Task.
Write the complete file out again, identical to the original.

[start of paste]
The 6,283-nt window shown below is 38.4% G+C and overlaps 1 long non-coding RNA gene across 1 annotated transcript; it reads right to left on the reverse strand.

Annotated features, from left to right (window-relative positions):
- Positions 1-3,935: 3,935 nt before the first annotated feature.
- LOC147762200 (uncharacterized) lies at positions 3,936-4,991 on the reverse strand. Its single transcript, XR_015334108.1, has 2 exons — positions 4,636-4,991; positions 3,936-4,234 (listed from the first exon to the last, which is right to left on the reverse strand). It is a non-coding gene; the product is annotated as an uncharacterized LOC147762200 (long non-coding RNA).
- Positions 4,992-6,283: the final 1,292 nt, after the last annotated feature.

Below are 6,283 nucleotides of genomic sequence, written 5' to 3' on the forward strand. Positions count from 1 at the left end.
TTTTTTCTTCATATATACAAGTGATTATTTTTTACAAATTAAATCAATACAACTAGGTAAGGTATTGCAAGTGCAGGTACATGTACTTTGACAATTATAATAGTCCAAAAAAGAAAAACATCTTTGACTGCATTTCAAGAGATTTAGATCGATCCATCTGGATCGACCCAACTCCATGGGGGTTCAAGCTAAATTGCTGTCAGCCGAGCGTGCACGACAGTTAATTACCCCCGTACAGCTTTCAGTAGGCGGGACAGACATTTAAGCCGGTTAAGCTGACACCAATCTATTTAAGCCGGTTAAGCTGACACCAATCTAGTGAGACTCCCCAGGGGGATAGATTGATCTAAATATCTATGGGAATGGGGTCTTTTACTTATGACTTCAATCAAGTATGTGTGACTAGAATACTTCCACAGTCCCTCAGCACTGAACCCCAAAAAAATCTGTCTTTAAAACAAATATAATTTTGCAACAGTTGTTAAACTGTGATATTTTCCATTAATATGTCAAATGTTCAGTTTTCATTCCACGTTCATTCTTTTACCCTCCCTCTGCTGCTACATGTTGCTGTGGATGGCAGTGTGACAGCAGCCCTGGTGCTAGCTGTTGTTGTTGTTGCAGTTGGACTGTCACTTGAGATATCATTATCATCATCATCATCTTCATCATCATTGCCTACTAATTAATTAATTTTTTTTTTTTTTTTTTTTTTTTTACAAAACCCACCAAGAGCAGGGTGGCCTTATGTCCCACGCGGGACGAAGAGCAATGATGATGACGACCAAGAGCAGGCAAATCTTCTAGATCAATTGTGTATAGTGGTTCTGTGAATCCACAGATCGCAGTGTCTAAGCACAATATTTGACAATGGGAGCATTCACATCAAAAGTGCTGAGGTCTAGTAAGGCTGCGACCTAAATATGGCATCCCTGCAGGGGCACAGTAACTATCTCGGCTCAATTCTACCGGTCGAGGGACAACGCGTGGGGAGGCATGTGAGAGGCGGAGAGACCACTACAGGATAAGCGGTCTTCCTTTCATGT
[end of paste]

The 6,283-nt window shown below is 38.4% G+C and overlaps 1 long non-coding RNA gene across 1 annotated transcript; it reads right to left on the reverse strand.

Annotated features, from left to right (window-relative positions):
- Positions 1-3,935: 3,935 nt before the first annotated feature.
- LOC147762200 (uncharacterized) lies at positions 3,936-4,991 on the reverse strand. Its single transcript, XR_015334108.1, has 2 exons — positions 4,636-4,991; positions 3,936-4,234 (listed from the first exon to the last, which is right to left on the reverse strand). It is a non-coding gene; the product is annotated as an uncharacterized LOC147762200 (long non-coding RNA).
- Positions 4,992-6,283: the final 1,292 nt, after the last annotated feature.

Below are 6,283 nucleotides of genomic sequence, written 5' to 3' on the forward strand. Positions count from 1 at the left end.
TTTTTTCTTCATATATACAAGTGATTATTTTTTACAAATTAAATCAATACAACTAGGTAAGGTATTGCAAGTGCAGGTACATGTACTTTGACAATTATAATAGTCCAAAAAAGAAAAACATCTTTGACTGCATTTCAAGAGATTTAGATCGATCCATCTGGATCGACCCAACTCCATGGGGGTTCAAGCTAAATTGCTGTCAGCCGAGCGTGCACGACAGTTAATTACCCCCGTACAGCTTTCAGTAGGCGGGACAGACATTTAAGCCGGTTAAGCTGACACCAATCTATTTAAGCCGGTTAAGCTGACACCAATCTAGTGAGACTCCCCAGGGGGATAGATTGATCTAAATATCTATGGGAATGGGGTCTTTTACTTATGACTTCAATCAAGTATGTGTGACTAGAATACTTCCACAGTCCCTCAGCACTGAACCCCAAAAAAATCTGTCTTTAAAACAAATATAATTTTGCAACAGTTGTTAAACTGTGATATTTTCCATTAATATGTCAAATGTTCAGTTTTCATTCCACGTTCATTCTTTTACCCTCCCTCTGCTGCTACATGTTGCTGTGGATGGCAGTGTGACAGCAGCCCTGGTGCTAGCTGTTGTTGTTGTTGCAGTTGGACTGTCACTTGAGATATCATTATCATCATCATCATCTTCATCATCATTGCCTACTAATTAATTAATTTTTTTTTTTTTTTTTTTTTTTTTACAAAACCCACCAAGAGCAGGGTGGCCTTATGTCCCACGCGGGACGAAGAGCAATGATGATGACGACCAAGAGCAGGCAAATCTTCTAGATCAATTGTGTATAGTGGTTCTGTGAATCCACAGATCGCAGTGTCTAAGCACAATATTTGACAATGGGAGCATTCACATCAAAAGTGCTGAGGTCTAGTAAGGCTGCGACCTAAATATGGCATCCCTGCAGGGGCACAGTAACTATCTCGGCTCAATTCTACCGGTCGAGGGACAACGCGTGGGGAGGCATGTGAGAGGCGGAGAGACCACTACAGGATAAGCGGTCTTCCTTTCATGT